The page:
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Luxembourg

  • Barry Turner
Part of the The Statesman’s Yearbook book series (SYBK)

Abstract

Lying at the heart of Western Europe between Belgium, France and Germany, the Grand-Duchy of Luxembourg has been an independent State ever since the Treaty of London of 19 April 1839. The origins of Luxembourg stretch back to AD 963 when Count Sigfried founded the castle of Lutzilinburhurch. The House of Luxembourg was most prominent on the European scene during the 14th and 15th centuries, when four Counts of the House of Luxembourg became Emperors of the Holy Roman Empire and Kings of Bohemia. The House of Luxembourg subsequently went into decline and was successively occupied by Burgundy, Spain, Austria and finally by revolutionary France. In 1815 the Vienna Treaty decided that the Grand Duchy of Luxembourg would come under the Netherlands ruling house of Orange-Nassau. In 1839 the Walloon-speaking area was joined to Belgium. The union with the Netherlands ended in 1890. In both world wars (1914–18 and 1939–45) Luxembourg, a neutral country, was invaded and occupied by German forces. In June 1942 Luxembourg became the only Nazi-occupied country to stage a general strike against the occupation. In 1948 a Benelux customs union formed by Belgium, the Netherlands and Luxembourg allowed for standardization of prices, taxes and wages and the free movement of labour among the three countries.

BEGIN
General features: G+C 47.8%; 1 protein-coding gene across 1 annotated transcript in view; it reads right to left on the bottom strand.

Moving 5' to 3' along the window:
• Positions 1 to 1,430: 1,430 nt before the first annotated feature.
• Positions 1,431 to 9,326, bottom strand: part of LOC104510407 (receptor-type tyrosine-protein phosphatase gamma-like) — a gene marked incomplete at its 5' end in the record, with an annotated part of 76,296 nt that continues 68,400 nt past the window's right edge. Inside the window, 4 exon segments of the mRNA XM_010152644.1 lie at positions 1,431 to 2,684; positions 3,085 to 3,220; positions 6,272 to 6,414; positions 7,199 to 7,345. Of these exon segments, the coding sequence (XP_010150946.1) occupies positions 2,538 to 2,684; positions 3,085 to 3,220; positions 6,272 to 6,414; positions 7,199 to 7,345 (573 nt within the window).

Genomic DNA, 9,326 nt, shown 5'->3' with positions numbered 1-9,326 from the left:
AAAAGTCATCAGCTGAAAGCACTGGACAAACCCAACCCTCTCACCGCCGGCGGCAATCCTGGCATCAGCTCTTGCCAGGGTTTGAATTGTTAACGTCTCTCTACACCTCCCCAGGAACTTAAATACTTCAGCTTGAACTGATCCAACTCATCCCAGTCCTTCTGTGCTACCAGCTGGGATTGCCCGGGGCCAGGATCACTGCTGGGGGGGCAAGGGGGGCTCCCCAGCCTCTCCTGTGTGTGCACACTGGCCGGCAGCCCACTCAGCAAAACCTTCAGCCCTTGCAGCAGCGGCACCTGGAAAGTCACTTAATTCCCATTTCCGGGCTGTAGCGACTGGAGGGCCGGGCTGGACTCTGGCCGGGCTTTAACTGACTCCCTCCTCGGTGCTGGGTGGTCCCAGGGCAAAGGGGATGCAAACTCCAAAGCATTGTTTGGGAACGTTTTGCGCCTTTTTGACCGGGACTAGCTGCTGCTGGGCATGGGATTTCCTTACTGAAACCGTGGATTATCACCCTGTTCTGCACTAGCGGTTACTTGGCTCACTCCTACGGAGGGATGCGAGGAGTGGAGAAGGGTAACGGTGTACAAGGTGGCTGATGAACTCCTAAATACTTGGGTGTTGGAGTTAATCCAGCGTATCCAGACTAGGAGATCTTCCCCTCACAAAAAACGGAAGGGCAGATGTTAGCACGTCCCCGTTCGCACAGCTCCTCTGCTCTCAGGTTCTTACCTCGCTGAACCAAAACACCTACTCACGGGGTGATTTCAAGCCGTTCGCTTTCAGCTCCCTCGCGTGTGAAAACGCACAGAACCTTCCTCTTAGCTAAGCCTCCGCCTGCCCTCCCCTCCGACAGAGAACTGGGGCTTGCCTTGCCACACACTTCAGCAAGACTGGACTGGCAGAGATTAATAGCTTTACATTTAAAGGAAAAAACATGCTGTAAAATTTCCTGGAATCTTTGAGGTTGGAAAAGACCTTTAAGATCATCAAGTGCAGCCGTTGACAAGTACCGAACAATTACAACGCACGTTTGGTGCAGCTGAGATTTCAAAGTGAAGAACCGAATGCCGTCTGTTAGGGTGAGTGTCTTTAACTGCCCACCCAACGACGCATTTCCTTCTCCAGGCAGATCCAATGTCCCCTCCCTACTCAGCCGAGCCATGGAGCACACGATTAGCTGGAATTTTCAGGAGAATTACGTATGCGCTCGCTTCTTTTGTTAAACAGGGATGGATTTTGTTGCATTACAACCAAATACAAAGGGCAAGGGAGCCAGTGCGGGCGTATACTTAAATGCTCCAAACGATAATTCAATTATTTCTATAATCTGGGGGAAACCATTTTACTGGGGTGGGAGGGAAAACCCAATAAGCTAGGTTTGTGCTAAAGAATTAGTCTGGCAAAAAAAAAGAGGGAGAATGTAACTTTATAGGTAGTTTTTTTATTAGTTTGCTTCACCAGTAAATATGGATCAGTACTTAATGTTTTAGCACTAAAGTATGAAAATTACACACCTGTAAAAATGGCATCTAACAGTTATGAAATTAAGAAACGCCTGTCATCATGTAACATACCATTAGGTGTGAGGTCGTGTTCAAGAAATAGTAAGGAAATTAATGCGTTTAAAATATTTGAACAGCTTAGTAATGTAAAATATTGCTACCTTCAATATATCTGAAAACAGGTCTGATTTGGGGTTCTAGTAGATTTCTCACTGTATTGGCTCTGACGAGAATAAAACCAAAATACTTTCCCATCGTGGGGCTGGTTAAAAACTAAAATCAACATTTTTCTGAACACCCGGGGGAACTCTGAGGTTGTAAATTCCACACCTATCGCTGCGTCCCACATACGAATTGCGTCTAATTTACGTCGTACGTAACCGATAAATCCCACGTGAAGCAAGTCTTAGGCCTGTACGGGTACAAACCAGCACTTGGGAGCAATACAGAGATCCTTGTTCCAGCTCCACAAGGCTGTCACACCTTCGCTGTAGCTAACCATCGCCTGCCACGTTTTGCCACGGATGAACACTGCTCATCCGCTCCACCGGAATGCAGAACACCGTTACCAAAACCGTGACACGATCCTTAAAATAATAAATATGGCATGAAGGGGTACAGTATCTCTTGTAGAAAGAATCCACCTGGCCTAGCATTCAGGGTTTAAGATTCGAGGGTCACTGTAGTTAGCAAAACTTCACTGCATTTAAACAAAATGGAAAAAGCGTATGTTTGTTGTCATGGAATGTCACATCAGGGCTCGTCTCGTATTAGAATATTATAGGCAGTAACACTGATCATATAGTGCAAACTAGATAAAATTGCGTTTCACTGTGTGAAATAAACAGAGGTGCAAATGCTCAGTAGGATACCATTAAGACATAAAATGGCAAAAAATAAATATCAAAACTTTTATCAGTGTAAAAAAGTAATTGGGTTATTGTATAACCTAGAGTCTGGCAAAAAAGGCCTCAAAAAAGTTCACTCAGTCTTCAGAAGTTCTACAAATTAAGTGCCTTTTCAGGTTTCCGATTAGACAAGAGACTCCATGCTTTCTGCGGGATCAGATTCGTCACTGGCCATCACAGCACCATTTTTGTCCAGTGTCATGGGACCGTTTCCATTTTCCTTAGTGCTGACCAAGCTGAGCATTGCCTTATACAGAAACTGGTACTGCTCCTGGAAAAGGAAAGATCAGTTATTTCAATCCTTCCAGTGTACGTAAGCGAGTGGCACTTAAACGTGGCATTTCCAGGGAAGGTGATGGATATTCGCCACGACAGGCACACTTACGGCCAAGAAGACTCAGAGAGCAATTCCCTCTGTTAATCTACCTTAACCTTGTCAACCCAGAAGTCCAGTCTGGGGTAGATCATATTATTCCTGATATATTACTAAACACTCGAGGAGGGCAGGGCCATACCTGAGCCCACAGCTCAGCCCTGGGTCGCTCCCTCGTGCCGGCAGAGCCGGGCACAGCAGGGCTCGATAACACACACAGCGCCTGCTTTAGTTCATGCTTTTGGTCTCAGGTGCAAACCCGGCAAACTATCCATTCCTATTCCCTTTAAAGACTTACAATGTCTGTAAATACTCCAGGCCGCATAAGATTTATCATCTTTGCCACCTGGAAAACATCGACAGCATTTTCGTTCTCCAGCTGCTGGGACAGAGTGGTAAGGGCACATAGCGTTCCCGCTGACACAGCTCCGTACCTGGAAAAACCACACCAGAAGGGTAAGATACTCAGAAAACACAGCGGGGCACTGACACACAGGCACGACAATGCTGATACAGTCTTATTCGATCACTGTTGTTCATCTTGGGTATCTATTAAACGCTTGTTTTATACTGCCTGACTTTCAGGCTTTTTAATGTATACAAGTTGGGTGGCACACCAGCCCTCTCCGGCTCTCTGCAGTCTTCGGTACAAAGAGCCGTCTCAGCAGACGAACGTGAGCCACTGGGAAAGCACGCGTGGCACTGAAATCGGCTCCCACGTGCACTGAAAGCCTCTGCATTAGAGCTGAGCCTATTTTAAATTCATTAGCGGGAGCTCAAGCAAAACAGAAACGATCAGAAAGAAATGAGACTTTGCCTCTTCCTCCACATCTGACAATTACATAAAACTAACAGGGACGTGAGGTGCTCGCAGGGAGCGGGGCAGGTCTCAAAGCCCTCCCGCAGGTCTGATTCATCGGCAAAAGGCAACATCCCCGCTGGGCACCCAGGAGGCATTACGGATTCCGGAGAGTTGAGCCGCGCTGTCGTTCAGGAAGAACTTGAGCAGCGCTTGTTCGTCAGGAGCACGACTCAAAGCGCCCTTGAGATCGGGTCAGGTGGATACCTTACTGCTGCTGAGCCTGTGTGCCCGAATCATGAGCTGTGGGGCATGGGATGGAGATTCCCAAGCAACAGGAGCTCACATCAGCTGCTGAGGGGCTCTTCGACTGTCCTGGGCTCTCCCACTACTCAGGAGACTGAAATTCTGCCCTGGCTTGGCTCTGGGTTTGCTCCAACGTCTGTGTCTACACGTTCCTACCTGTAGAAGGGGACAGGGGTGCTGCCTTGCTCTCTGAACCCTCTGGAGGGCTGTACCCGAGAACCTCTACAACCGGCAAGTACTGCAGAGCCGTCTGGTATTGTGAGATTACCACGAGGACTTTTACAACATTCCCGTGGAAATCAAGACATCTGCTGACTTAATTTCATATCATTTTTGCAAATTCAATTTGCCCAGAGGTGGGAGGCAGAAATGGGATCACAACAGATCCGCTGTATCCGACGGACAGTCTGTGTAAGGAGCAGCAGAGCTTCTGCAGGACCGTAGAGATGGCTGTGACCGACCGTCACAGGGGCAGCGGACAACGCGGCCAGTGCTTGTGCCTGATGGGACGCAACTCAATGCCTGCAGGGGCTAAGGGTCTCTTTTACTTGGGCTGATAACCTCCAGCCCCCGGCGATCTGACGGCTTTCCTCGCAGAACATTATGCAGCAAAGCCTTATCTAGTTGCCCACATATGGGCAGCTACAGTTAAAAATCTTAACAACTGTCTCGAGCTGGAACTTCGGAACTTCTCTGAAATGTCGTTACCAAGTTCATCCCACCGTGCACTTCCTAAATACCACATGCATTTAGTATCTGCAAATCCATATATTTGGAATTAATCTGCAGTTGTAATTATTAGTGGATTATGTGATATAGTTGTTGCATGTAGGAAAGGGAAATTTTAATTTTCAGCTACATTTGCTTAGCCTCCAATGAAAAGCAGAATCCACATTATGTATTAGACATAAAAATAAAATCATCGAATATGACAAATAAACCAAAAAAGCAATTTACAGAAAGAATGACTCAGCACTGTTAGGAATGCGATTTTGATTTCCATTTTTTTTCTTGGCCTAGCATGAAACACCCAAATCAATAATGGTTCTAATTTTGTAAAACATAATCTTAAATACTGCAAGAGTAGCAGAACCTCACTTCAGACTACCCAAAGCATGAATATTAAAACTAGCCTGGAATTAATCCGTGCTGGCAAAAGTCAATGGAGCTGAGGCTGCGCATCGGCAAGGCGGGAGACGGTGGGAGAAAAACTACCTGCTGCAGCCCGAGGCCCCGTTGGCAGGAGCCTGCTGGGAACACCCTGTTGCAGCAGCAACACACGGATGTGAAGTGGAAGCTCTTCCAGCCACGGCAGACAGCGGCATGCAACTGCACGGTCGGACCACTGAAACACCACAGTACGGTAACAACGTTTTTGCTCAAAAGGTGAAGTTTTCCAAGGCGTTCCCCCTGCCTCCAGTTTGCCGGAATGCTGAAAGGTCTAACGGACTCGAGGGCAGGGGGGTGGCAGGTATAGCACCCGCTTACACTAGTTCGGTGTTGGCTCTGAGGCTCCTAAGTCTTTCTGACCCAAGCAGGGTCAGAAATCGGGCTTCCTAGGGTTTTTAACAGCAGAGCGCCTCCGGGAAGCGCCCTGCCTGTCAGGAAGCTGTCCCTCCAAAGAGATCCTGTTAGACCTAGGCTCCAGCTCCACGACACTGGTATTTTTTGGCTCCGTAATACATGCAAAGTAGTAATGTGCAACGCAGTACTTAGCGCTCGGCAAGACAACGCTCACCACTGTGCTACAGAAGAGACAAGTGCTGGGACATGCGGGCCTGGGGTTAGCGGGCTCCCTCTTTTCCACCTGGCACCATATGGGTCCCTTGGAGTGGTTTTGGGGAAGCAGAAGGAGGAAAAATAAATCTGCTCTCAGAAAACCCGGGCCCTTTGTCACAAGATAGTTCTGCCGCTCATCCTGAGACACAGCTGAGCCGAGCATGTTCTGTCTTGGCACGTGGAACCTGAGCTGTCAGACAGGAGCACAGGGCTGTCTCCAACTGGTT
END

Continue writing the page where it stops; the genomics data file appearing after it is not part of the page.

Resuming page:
Grand-Duché de Luxembourg

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Further Reading

  1. STATEC. Annuaire Statistique.Google Scholar
  2. Christophory, J. and Thoma, E., Luxembourg. [Bibliography] 2nd ed. ABC-Clio, Oxford and Santa Barbara (CA), 1997Google Scholar
  3. National Library: 37 Boulevard Roosevelt, Luxembourg City.Google Scholar
  4. National statistical office: Service Central de la Statistique et des Etudes Economiques (STATEC), CP 304, Luxembourg City, L-2013 Luxembourg.Google Scholar

Copyright information

© Palgrave Macmillan, a division of Macmillan Publishers Limited 2002

Authors and Affiliations

  • Barry Turner

There are no affiliations available

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